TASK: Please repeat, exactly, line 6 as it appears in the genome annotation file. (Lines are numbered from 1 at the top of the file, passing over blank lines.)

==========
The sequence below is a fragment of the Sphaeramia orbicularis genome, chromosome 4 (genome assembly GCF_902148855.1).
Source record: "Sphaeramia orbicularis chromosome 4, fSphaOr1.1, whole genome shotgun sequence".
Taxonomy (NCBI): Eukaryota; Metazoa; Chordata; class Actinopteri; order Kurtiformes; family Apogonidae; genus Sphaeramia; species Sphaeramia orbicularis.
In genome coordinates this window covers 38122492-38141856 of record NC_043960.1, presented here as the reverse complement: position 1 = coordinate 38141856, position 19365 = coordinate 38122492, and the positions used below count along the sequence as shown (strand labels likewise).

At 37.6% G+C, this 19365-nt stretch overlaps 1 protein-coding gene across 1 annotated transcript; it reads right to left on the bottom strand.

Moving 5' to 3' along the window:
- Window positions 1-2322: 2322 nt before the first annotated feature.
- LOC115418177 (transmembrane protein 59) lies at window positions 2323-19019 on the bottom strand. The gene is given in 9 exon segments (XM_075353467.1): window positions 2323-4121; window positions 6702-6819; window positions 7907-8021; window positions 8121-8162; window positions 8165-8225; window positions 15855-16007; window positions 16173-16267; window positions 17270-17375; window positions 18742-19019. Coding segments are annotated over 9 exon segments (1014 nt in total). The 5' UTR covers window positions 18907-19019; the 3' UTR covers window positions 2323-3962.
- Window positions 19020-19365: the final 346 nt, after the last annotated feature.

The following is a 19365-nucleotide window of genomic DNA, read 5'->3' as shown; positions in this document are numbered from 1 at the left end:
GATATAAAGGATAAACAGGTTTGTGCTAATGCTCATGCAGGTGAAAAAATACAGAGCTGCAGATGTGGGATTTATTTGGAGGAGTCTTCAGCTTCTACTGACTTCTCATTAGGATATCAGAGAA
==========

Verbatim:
Moving 5' to 3' along the window: